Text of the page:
Just before 3 June we were faced with a typically inter-class social movement which was the response of the various strata of the population, for different reasons, to increasing hardship. The petty bourgeois and bourgeois stratas, initially hopeful about their prospects when the 1979 reform began, were soon disappointed and found themselves in an even weaker situation in comparison with the very rich few. This was what lay behind the students’ denunciation of “illegal” enrichment based on corruption and their demand for a speeding up of reform, particularly more free trade and more democracy.
The proletariat, on the other hand, has been further impoverished by these reforms, facing wage squeezes and unemployment. Their increasing poverty at a time when the rich Red bourgeoisie were going in for Western luxuries pushed it onto the streets.
The strata of sub-proletarians (unemployed ex-peasants) who have moved to the cities have seized the opportunity to demonstrate their potential for rebellion. They have no particular interests to defend beyond expressing their anger and despair which means they could be utilised by any victorious class. This was too dangerous a framework for the regime which therefore decided on the massacre.
The working class became part of an already existing movement which led to a complicated phenomenon, too difficult for those who lack a firm grasp of Marxist method to understand. Thus even various elements of the proletarian vanguard couldn’t see beyond what the bourgeoisie was saying. Every movement in society which springs from material causes tends to take on ideological and political overtones which do not always express the chief material grievances of the actors. What the Chinese working class did was to take up the slogans and demands of the movement which expressed immediate opposition to the regime which created their misery. Thus the workers in the USSR follow every bourgeois nationalist or workers in Jordan rioted against poor living conditions under the banner of Islamic fundamentalism. In short the absence of a revolutionary class reference point means that the struggles of the masses, even those of the working class, will, at least initially assume the political garb of whatever is available at that moment – mainly more or less radical petty (and not so petty!) bourgeois tendencies.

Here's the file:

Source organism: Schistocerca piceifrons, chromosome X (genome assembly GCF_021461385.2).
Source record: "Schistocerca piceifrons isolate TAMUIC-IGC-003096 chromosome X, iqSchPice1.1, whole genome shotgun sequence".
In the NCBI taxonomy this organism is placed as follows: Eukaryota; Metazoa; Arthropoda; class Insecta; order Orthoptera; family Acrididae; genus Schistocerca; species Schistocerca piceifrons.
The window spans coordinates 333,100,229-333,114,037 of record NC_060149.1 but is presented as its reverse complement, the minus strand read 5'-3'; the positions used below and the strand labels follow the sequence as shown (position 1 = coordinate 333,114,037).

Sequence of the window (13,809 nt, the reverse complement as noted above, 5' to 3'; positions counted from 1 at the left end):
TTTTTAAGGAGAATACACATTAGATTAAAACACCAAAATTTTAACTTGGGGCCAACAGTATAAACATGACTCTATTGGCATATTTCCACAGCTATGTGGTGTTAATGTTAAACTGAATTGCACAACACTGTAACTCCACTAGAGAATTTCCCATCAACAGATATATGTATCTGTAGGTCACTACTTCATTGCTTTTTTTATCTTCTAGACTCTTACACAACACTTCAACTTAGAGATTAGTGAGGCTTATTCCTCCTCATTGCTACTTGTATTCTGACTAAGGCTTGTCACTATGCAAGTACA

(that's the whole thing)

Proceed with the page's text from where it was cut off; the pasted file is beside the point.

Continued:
It is thus not by the ideological veneer a movement adopts that Marxists judge its real causes. If they did they would have to abstain from all intervention in them since all the really great workers movements in history have started from a more or less bourgeois terrain and faced the recuperative tactics of bourgeois “opposition” groups to divert them away from their own goals. Those communists who think that Tiananmen Square was just an internal matter for the bourgeoisie should ask why therefore the response was so savage. The Chinese CP and the Chinese state did not fear a few thousand students. It was only when the workers also began to move that the People’s “Liberation” Army cracked down. It was not students but workers who were the first to be put on trial (in Shanghai) and shot in the aftermath of the massacre. We should not allow the bourgeois nature of the main movement in China to obscure the fact that there was also the beginnings of a proletarian response to the capitalist crisis. Failure to understand this leads only to abstractionism and abstentionism. This is not the role of the communist vanguard. Its task is to recognise the real material situation and to seek to develop the consciousness of the class by linking its immediate demands with its historic programme – the communist programme.